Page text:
The current phase reinforces and expands upon the program’s goals and essential structure. Two new partners are now joining the program: the Royal Institute for Cultural Heritage, Brussels; and the Freer Gallery of Art and Arthur M. Sackler Gallery, The Smithsonian Museums of Asian Art, Washington, D.C.

The components of the program over the next five years are: 35 new fellowships; annual seminars and workshops in India; follow-up visits by host supervisors at fellows’ home institutions; visits by the directors of the participating Indian museums to the fellows’ host institutions; and meetings of the advisory committee to organize and plan seminars, workshops, and interviews.

Art from the Indian sub-continent has been collected by the Metropolitan Museum from 1891 through today, and thanks to the generosity of numerous private donors, the Museum now boasts one of the most comprehensive collections of Indian art in the West. The holdings of the Departments of Asian Art, Islamic Art, Arms and Armor, Musical Instruments, and Modern and Contemporary Art include sculpture, painting, textiles, and various other media that span from 2500 B.C. to modern times, documenting the rich cultural and religious heritage of the sub-continent. In addition to permanent displays of the collection, these departments host an active program of special exhibitions.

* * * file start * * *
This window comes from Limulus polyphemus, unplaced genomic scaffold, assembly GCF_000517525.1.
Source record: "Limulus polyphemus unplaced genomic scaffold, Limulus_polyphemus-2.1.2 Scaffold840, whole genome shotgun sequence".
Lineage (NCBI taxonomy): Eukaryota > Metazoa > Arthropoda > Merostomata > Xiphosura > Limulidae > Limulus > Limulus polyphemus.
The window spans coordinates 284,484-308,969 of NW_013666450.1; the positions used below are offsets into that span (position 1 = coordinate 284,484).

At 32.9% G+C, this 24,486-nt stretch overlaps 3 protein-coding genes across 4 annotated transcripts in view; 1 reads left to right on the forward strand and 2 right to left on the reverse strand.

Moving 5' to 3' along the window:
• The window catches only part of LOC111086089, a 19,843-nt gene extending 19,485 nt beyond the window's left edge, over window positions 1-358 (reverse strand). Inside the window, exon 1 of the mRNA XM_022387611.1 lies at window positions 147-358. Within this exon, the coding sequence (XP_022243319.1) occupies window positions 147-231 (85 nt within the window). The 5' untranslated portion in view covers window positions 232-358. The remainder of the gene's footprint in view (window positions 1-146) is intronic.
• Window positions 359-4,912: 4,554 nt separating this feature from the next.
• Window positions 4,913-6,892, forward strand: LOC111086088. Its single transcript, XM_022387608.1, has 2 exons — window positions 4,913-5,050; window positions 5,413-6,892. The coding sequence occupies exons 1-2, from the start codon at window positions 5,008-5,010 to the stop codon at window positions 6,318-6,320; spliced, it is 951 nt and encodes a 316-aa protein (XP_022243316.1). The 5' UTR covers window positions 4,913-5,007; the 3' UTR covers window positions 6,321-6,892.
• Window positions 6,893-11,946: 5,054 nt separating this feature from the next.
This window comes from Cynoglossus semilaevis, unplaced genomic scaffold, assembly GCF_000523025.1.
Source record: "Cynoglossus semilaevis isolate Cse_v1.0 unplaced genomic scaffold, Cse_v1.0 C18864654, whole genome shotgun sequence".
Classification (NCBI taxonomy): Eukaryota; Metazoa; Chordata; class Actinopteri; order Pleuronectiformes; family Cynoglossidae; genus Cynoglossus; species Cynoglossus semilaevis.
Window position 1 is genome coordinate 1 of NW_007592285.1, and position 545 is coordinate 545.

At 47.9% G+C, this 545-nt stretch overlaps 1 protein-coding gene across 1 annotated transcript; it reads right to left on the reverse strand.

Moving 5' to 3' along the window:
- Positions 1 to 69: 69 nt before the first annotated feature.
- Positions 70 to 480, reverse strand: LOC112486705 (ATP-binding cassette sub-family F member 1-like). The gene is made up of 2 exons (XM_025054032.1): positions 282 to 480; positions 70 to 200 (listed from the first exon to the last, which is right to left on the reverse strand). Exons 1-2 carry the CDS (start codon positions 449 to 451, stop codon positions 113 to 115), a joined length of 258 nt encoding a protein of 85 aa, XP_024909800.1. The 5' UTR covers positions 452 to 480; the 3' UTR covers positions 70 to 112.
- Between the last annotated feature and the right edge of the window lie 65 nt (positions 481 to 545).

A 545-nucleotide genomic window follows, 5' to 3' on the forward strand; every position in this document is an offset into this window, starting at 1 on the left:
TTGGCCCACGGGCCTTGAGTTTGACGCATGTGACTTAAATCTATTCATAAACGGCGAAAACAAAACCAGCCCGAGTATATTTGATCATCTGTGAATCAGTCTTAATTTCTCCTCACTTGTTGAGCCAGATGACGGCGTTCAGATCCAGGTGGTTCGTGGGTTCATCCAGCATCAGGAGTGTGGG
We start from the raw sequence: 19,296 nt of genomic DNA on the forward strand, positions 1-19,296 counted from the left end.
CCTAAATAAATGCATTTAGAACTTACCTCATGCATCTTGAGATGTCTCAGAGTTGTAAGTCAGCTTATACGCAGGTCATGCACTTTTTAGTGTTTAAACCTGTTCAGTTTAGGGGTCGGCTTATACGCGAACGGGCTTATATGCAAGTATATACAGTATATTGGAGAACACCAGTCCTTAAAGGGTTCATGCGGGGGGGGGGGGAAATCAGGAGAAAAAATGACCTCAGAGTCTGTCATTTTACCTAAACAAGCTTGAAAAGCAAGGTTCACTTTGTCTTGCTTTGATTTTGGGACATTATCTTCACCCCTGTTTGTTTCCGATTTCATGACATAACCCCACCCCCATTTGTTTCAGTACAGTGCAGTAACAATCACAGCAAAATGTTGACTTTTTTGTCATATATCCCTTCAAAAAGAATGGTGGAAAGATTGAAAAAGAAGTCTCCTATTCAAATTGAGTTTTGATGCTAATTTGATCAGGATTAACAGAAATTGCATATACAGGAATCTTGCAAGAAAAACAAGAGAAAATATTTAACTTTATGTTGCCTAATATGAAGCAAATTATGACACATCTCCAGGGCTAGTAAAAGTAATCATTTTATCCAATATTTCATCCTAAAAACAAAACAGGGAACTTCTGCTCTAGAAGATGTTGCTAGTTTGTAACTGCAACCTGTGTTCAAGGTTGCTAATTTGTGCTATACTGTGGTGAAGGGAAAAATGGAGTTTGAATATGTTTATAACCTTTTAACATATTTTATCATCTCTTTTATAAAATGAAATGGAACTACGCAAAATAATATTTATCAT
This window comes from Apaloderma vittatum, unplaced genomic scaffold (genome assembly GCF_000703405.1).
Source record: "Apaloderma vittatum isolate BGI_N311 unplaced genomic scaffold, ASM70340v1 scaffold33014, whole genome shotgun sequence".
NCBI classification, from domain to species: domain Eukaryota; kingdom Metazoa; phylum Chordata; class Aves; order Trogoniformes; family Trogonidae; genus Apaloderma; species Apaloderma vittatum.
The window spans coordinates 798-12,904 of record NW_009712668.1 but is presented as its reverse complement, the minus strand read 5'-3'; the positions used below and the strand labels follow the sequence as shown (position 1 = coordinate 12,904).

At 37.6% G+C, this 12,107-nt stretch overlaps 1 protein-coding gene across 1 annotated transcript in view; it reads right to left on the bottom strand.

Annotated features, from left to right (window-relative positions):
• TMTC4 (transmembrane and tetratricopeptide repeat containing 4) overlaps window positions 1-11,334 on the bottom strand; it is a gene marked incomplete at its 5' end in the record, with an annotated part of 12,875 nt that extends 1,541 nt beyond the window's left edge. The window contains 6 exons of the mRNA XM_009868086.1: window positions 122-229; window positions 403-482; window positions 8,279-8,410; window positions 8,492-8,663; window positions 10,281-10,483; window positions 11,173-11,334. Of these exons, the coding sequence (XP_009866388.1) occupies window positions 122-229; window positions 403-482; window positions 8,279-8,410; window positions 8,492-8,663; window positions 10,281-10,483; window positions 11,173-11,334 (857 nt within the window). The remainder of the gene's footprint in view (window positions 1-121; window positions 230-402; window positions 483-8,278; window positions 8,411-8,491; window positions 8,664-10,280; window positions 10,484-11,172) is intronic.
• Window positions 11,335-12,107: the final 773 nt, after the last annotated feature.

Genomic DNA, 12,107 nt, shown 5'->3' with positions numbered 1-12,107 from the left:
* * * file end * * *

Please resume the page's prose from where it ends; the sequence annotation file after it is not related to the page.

The holdings of the Department of Asian Art include early, classical, and medieval sculpture, Hindu court (Rajput and Pahari) painting, court and trade textiles, and various other media. The Indian collection consists of some 1,250 works of art, of which around 350 are on view in the nine Herbert and Florence Irving Galleries of South Asian Art, the most extensive such displays outside of India.